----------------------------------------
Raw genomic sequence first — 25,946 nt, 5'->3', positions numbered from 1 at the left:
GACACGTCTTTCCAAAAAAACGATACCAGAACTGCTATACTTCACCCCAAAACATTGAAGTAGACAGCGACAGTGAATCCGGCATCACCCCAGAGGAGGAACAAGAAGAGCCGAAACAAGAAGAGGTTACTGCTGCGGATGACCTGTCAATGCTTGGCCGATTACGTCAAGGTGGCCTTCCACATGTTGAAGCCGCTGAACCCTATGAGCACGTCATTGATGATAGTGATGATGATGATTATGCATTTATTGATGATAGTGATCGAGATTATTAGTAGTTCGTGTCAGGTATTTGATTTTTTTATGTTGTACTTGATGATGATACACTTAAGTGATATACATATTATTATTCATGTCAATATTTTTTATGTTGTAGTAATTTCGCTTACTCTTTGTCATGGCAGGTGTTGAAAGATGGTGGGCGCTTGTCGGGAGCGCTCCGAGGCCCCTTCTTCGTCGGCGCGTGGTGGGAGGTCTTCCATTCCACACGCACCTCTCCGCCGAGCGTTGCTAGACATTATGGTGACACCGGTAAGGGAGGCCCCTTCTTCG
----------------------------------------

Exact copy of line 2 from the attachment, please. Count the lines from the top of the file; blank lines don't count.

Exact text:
GACACGTCTTTCCAAAAAAACGATACCAGAACTGCTATACTTCACCCCAAAACATTGAAGTAGACAGCGACAGTGAATCCGGCATCACCCCAGAGGAGGAACAAGAAGAGCCGAAACAAGAAGAGGTTACTGCTGCGGATGACCTGTCAATGCTTGGCCGATTACGTCAAGGTGGCCTTCCACATGTTGAAGCCGCTGAACCCTATGAGCACGTCATTGATGATAGTGATGATGATGATTATGCATTTATTGATGATAGTGATCGAGATTATTAGTAGTTCGTGTCAGGTATTTGATTTTTTTATGTTGTACTTGATGATGATACACTTAAGTGATATACATATTATTATTCATGTCAATATTTTTTATGTTGTAGTAATTTCGCTTACTCTTTGTCATGGCAGGTGTTGAAAGATGGTGGGCGCTTGTCGGGAGCGCTCCGAGGCCCCTTCTTCGTCGGCGCGTGGTGGGAGGTCTTCCATTCCACACGCACCTCTCCGCCGAGCGTTGCTAGACATTATGGTGACACCGGTAAGGGAGGCCCCTTCTTCG